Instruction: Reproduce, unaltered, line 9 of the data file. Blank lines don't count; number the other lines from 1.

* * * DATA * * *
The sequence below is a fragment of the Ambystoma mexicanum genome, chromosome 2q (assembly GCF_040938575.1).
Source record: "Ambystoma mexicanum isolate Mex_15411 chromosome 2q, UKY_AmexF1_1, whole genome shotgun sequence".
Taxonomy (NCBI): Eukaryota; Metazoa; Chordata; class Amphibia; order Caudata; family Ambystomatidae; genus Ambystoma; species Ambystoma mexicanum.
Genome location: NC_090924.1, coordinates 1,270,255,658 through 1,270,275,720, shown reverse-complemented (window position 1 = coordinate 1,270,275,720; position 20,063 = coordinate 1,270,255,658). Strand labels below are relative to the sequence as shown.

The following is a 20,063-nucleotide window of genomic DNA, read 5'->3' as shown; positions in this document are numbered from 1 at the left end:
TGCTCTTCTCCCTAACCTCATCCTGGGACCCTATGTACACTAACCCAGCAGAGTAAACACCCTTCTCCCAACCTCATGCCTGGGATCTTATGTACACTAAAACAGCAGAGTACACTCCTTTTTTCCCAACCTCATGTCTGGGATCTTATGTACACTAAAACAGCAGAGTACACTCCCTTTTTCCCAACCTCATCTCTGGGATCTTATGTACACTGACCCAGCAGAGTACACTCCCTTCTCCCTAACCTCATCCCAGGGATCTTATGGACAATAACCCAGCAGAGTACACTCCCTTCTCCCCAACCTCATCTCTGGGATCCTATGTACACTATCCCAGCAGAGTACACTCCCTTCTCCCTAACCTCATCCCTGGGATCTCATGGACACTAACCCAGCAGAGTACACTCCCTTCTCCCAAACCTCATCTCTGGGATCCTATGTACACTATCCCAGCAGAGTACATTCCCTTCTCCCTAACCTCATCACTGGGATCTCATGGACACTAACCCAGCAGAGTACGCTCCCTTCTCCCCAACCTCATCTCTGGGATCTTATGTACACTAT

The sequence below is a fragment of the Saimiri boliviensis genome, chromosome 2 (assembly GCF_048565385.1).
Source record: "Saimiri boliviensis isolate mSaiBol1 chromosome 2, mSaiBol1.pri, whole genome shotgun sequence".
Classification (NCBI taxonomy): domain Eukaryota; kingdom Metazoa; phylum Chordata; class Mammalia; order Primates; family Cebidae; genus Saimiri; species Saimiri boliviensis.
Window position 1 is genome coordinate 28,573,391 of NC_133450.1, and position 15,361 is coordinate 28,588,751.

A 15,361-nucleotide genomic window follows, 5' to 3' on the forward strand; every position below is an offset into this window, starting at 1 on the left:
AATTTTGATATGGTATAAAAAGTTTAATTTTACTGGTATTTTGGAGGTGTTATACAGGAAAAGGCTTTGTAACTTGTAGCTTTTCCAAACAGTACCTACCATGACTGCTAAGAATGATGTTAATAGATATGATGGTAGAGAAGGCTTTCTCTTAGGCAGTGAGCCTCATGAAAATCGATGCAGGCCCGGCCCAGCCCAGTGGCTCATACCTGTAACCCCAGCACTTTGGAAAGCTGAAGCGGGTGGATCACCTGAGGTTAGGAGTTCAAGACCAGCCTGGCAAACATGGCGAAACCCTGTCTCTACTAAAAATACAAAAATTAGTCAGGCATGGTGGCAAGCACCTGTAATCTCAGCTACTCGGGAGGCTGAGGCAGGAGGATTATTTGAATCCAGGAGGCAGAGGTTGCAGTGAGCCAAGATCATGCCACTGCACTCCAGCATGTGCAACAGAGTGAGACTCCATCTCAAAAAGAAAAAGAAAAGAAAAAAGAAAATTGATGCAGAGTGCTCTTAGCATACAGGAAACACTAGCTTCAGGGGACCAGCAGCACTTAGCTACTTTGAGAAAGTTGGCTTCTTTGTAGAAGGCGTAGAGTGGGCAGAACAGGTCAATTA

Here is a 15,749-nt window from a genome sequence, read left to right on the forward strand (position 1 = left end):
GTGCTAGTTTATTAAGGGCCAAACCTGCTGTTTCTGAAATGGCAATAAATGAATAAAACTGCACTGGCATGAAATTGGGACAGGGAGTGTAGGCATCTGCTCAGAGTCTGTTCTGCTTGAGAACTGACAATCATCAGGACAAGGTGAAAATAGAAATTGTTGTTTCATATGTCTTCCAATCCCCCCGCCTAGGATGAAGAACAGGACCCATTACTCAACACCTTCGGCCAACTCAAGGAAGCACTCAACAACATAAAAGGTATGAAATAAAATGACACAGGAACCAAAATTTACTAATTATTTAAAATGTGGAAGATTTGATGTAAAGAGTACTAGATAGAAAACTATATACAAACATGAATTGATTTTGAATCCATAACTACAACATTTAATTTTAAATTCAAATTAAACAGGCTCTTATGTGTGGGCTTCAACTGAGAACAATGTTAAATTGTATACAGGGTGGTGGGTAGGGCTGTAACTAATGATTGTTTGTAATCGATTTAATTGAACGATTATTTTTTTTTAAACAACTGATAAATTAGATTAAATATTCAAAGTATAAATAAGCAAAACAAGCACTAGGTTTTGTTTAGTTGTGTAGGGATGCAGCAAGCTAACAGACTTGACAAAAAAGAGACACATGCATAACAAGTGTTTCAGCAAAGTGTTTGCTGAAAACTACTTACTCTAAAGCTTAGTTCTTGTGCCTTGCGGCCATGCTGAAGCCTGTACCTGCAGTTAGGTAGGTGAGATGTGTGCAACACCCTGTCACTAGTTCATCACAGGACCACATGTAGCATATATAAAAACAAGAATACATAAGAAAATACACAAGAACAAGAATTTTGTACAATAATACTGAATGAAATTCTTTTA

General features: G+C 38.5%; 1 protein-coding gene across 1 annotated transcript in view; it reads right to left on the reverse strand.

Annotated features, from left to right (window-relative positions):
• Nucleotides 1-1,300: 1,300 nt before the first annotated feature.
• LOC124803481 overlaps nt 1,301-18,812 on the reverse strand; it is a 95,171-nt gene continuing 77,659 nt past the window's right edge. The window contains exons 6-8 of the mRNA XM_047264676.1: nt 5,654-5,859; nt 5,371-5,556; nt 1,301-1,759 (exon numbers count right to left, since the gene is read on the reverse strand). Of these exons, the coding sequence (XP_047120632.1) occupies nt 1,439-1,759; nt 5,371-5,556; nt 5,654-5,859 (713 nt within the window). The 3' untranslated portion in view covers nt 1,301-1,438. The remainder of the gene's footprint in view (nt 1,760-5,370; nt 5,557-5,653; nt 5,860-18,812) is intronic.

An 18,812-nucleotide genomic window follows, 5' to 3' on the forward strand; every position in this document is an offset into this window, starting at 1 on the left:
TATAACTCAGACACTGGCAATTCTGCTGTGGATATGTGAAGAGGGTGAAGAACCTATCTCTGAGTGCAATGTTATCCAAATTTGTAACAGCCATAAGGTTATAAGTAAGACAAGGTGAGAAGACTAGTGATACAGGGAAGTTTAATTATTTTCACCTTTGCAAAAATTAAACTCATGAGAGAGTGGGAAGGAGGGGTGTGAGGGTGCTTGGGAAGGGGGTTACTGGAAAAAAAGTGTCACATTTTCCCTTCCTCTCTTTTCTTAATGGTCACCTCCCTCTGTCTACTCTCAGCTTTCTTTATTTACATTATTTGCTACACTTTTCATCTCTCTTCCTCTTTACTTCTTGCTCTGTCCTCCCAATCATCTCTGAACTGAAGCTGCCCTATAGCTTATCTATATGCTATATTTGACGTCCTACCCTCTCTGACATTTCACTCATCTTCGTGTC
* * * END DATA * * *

Classification (NCBI taxonomy): domain Eukaryota; kingdom Metazoa; phylum Chordata; class Mammalia; order Primates; family Cebidae; genus Saimiri; species Saimiri boliviensis.